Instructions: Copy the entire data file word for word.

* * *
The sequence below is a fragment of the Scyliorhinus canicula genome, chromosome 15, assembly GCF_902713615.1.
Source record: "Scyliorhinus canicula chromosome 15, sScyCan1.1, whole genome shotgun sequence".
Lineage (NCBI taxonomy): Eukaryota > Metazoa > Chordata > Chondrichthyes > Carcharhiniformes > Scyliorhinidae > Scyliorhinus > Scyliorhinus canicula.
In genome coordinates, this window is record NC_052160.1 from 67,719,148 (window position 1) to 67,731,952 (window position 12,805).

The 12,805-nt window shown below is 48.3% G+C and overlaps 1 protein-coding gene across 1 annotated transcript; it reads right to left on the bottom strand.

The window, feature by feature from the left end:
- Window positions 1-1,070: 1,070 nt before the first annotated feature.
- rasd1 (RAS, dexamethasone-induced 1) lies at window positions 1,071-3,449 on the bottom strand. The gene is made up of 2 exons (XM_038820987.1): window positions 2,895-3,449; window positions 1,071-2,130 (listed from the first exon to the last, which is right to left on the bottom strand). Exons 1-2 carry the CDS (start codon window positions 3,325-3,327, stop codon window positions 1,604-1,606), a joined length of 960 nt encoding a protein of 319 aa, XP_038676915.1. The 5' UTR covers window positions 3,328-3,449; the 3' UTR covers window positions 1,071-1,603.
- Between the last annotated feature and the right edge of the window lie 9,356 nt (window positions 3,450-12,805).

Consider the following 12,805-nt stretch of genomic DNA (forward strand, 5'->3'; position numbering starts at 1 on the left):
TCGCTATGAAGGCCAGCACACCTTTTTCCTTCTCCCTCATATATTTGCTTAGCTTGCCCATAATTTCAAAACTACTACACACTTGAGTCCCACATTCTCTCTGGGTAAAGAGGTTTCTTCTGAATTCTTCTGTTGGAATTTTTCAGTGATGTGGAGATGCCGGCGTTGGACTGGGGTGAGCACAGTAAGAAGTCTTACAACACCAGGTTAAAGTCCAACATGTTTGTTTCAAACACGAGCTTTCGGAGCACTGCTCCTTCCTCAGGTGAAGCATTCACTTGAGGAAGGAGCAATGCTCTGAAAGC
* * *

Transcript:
The sequence below is a fragment of the Scyliorhinus canicula genome, chromosome 15, assembly GCF_902713615.1.
Source record: "Scyliorhinus canicula chromosome 15, sScyCan1.1, whole genome shotgun sequence".
Lineage (NCBI taxonomy): Eukaryota > Metazoa > Chordata > Chondrichthyes > Carcharhiniformes > Scyliorhinidae > Scyliorhinus > Scyliorhinus canicula.
In genome coordinates, this window is record NC_052160.1 from 67,719,148 (window position 1) to 67,731,952 (window position 12,805).

The 12,805-nt window shown below is 48.3% G+C and overlaps 1 protein-coding gene across 1 annotated transcript; it reads right to left on the bottom strand.

The window, feature by feature from the left end:
- Window positions 1-1,070: 1,070 nt before the first annotated feature.
- rasd1 (RAS, dexamethasone-induced 1) lies at window positions 1,071-3,449 on the bottom strand. The gene is made up of 2 exons (XM_038820987.1): window positions 2,895-3,449; window positions 1,071-2,130 (listed from the first exon to the last, which is right to left on the bottom strand). Exons 1-2 carry the CDS (start codon window positions 3,325-3,327, stop codon window positions 1,604-1,606), a joined length of 960 nt encoding a protein of 319 aa, XP_038676915.1. The 5' UTR covers window positions 3,328-3,449; the 3' UTR covers window positions 1,071-1,603.
- Between the last annotated feature and the right edge of the window lie 9,356 nt (window positions 3,450-12,805).

Consider the following 12,805-nt stretch of genomic DNA (forward strand, 5'->3'; position numbering starts at 1 on the left):
TCGCTATGAAGGCCAGCACACCTTTTTCCTTCTCCCTCATATATTTGCTTAGCTTGCCCATAATTTCAAAACTACTACACACTTGAGTCCCACATTCTCTCTGGGTAAAGAGGTTTCTTCTGAATTCTTCTGTTGGAATTTTTCAGTGATGTGGAGATGCCGGCGTTGGACTGGGGTGAGCACAGTAAGAAGTCTTACAACACCAGGTTAAAGTCCAACATGTTTGTTTCAAACACGAGCTTTCGGAGCACTGCTCCTTCCTCAGGTGAAGCATTCACTTGAGGAAGGAGCAATGCTCTGAAAGC